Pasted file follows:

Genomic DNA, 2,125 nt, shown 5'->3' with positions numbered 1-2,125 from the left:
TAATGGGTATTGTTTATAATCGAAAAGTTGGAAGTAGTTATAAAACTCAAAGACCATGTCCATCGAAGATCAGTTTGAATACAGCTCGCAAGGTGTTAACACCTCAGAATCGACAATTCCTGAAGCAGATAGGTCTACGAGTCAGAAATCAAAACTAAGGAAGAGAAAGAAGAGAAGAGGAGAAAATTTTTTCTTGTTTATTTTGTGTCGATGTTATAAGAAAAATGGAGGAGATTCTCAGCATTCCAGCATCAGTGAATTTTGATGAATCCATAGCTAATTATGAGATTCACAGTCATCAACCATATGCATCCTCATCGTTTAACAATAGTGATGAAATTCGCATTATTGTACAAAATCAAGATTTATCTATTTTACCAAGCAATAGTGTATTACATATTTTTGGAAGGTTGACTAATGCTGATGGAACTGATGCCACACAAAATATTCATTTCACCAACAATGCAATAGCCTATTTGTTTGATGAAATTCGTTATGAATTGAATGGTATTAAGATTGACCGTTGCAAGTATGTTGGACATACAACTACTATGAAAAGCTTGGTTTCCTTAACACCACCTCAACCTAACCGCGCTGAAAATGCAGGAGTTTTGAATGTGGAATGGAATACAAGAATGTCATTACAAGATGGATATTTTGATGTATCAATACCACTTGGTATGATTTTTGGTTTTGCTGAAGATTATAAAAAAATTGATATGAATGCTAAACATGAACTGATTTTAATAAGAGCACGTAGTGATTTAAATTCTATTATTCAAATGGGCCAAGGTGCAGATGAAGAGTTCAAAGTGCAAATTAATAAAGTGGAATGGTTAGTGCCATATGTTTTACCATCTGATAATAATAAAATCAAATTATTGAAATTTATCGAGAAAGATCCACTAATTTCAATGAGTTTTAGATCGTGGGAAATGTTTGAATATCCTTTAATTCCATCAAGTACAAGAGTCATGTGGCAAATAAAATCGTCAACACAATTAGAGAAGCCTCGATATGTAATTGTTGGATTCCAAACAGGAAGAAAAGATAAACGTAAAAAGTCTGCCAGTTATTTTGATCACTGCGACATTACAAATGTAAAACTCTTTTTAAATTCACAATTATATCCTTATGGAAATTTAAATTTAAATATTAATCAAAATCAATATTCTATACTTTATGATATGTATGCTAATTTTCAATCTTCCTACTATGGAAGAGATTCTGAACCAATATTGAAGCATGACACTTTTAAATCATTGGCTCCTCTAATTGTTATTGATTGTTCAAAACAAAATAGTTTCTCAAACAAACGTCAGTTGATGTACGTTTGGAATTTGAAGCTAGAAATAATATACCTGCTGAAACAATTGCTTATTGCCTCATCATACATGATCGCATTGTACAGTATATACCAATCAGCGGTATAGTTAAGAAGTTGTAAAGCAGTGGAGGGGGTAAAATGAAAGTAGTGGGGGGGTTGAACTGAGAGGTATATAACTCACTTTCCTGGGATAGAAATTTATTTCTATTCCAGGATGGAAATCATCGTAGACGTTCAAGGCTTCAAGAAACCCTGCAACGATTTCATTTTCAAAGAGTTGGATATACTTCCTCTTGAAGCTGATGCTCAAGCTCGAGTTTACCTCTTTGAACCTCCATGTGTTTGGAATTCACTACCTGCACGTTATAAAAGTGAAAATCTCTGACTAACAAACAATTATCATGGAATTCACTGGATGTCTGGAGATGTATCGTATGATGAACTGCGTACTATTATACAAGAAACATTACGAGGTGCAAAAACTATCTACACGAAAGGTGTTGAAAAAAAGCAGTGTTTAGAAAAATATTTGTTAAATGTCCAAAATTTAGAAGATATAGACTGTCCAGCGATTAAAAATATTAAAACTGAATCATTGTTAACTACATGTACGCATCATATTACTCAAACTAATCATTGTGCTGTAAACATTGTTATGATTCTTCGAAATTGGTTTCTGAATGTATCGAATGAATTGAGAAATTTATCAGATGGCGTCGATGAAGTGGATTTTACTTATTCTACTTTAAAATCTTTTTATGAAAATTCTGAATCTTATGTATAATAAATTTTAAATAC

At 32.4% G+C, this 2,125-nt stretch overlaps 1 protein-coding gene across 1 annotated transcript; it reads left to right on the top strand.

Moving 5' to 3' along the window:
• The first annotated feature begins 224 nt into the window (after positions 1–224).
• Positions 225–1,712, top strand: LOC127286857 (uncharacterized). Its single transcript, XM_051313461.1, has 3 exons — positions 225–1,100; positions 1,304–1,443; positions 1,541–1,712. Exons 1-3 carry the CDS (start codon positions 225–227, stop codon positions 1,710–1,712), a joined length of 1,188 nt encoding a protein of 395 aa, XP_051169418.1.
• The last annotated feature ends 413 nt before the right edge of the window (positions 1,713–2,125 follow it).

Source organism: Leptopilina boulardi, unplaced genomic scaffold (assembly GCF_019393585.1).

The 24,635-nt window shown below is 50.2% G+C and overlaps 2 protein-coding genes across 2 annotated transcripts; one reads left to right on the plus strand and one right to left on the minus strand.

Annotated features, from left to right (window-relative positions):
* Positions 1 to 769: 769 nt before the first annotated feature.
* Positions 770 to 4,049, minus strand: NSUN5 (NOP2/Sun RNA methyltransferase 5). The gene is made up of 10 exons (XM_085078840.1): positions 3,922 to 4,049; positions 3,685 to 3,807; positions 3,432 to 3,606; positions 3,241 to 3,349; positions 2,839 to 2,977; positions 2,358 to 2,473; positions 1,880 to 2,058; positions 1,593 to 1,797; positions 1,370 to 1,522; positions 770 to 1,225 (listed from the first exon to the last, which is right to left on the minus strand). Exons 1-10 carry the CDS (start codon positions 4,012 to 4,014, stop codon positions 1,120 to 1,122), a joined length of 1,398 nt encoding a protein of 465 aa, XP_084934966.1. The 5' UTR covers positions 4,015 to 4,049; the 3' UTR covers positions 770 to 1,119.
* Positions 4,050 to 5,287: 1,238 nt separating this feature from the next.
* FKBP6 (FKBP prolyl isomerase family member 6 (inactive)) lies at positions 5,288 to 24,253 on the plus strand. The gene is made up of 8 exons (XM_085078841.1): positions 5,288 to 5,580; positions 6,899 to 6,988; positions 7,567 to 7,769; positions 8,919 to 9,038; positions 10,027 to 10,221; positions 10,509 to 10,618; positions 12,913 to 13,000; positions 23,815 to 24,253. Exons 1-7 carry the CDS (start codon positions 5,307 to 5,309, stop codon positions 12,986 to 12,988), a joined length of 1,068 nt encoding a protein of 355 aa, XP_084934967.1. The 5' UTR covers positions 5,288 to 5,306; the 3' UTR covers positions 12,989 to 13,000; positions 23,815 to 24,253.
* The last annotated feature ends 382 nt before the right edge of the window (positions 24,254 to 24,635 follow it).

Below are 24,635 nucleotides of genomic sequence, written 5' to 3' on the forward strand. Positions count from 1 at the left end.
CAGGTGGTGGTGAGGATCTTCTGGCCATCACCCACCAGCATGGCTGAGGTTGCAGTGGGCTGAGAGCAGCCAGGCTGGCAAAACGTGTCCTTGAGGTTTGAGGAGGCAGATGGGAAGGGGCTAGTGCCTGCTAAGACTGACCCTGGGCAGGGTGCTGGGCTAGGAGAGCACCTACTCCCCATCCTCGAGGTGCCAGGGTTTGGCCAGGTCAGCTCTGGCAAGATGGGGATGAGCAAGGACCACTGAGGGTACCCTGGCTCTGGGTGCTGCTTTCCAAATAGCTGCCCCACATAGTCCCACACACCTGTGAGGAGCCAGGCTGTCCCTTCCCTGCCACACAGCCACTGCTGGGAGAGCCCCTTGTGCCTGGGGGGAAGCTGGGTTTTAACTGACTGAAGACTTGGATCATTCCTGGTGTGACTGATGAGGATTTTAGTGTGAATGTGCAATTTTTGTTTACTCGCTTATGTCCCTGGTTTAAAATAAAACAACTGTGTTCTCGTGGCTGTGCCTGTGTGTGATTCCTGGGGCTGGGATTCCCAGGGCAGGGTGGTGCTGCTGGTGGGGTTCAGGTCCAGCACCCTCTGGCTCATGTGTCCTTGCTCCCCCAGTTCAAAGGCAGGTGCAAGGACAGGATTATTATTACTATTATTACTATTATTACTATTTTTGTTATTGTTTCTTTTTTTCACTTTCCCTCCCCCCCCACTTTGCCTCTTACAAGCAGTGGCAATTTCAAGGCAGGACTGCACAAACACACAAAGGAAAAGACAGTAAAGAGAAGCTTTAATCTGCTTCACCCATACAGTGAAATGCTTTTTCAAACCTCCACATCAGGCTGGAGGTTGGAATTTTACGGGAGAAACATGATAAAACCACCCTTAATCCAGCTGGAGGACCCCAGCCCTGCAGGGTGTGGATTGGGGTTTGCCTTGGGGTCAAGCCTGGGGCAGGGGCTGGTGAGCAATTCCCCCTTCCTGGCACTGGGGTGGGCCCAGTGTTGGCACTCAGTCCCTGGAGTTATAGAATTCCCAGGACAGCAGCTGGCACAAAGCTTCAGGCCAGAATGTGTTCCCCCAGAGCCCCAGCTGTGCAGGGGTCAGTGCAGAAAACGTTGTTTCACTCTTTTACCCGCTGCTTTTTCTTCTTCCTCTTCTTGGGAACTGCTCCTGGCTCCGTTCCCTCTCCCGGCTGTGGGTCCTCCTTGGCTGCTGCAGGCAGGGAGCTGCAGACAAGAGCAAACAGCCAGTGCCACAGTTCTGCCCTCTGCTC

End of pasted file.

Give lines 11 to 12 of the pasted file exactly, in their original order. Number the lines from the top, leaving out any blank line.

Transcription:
* Positions 1 to 769: 769 nt before the first annotated feature.
* Positions 770 to 4,049, minus strand: NSUN5 (NOP2/Sun RNA methyltransferase 5). The gene is made up of 10 exons (XM_085078840.1): positions 3,922 to 4,049; positions 3,685 to 3,807; positions 3,432 to 3,606; positions 3,241 to 3,349; positions 2,839 to 2,977; positions 2,358 to 2,473; positions 1,880 to 2,058; positions 1,593 to 1,797; positions 1,370 to 1,522; positions 770 to 1,225 (listed from the first exon to the last, which is right to left on the minus strand). Exons 1-10 carry the CDS (start codon positions 4,012 to 4,014, stop codon positions 1,120 to 1,122), a joined length of 1,398 nt encoding a protein of 465 aa, XP_084934966.1. The 5' UTR covers positions 4,015 to 4,049; the 3' UTR covers positions 770 to 1,119.